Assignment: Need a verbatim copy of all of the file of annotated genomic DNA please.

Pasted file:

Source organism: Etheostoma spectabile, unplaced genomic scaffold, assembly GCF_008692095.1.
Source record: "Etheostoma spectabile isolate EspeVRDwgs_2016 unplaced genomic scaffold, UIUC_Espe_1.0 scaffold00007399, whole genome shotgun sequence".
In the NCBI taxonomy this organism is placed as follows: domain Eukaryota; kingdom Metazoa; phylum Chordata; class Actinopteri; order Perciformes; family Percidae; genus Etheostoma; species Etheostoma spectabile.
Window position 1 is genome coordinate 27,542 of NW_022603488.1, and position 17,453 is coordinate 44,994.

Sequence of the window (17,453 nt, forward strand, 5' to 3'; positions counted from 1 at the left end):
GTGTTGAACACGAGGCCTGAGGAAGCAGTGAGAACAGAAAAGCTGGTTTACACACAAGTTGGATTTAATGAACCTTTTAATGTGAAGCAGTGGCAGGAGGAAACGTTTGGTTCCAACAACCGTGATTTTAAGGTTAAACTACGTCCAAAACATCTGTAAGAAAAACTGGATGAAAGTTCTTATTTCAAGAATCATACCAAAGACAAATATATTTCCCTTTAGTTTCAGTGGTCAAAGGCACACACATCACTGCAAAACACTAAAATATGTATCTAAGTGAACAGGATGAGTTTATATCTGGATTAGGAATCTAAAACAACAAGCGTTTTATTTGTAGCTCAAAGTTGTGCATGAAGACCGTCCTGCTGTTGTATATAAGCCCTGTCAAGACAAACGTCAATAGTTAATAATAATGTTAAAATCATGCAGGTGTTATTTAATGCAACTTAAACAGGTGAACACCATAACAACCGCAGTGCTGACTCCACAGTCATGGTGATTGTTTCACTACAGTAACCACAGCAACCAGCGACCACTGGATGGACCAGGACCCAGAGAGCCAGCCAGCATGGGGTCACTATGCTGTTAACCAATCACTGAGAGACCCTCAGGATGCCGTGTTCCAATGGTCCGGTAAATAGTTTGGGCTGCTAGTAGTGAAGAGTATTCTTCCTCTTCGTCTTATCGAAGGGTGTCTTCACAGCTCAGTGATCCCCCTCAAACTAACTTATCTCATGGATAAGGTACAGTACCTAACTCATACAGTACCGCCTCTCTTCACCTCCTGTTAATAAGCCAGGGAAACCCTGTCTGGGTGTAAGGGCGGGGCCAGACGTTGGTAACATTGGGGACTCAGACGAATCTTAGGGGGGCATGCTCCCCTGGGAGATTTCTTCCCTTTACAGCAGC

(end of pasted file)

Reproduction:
Source organism: Etheostoma spectabile, unplaced genomic scaffold, assembly GCF_008692095.1.
Source record: "Etheostoma spectabile isolate EspeVRDwgs_2016 unplaced genomic scaffold, UIUC_Espe_1.0 scaffold00007399, whole genome shotgun sequence".
In the NCBI taxonomy this organism is placed as follows: domain Eukaryota; kingdom Metazoa; phylum Chordata; class Actinopteri; order Perciformes; family Percidae; genus Etheostoma; species Etheostoma spectabile.
Window position 1 is genome coordinate 27,542 of NW_022603488.1, and position 17,453 is coordinate 44,994.

Sequence of the window (17,453 nt, forward strand, 5' to 3'; positions counted from 1 at the left end):
GTGTTGAACACGAGGCCTGAGGAAGCAGTGAGAACAGAAAAGCTGGTTTACACACAAGTTGGATTTAATGAACCTTTTAATGTGAAGCAGTGGCAGGAGGAAACGTTTGGTTCCAACAACCGTGATTTTAAGGTTAAACTACGTCCAAAACATCTGTAAGAAAAACTGGATGAAAGTTCTTATTTCAAGAATCATACCAAAGACAAATATATTTCCCTTTAGTTTCAGTGGTCAAAGGCACACACATCACTGCAAAACACTAAAATATGTATCTAAGTGAACAGGATGAGTTTATATCTGGATTAGGAATCTAAAACAACAAGCGTTTTATTTGTAGCTCAAAGTTGTGCATGAAGACCGTCCTGCTGTTGTATATAAGCCCTGTCAAGACAAACGTCAATAGTTAATAATAATGTTAAAATCATGCAGGTGTTATTTAATGCAACTTAAACAGGTGAACACCATAACAACCGCAGTGCTGACTCCACAGTCATGGTGATTGTTTCACTACAGTAACCACAGCAACCAGCGACCACTGGATGGACCAGGACCCAGAGAGCCAGCCAGCATGGGGTCACTATGCTGTTAACCAATCACTGAGAGACCCTCAGGATGCCGTGTTCCAATGGTCCGGTAAATAGTTTGGGCTGCTAGTAGTGAAGAGTATTCTTCCTCTTCGTCTTATCGAAGGGTGTCTTCACAGCTCAGTGATCCCCCTCAAACTAACTTATCTCATGGATAAGGTACAGTACCTAACTCATACAGTACCGCCTCTCTTCACCTCCTGTTAATAAGCCAGGGAAACCCTGTCTGGGTGTAAGGGCGGGGCCAGACGTTGGTAACATTGGGGACTCAGACGAATCTTAGGGGGGCATGCTCCCCTGGGAGATTTCTTCCCTTTACAGCAGC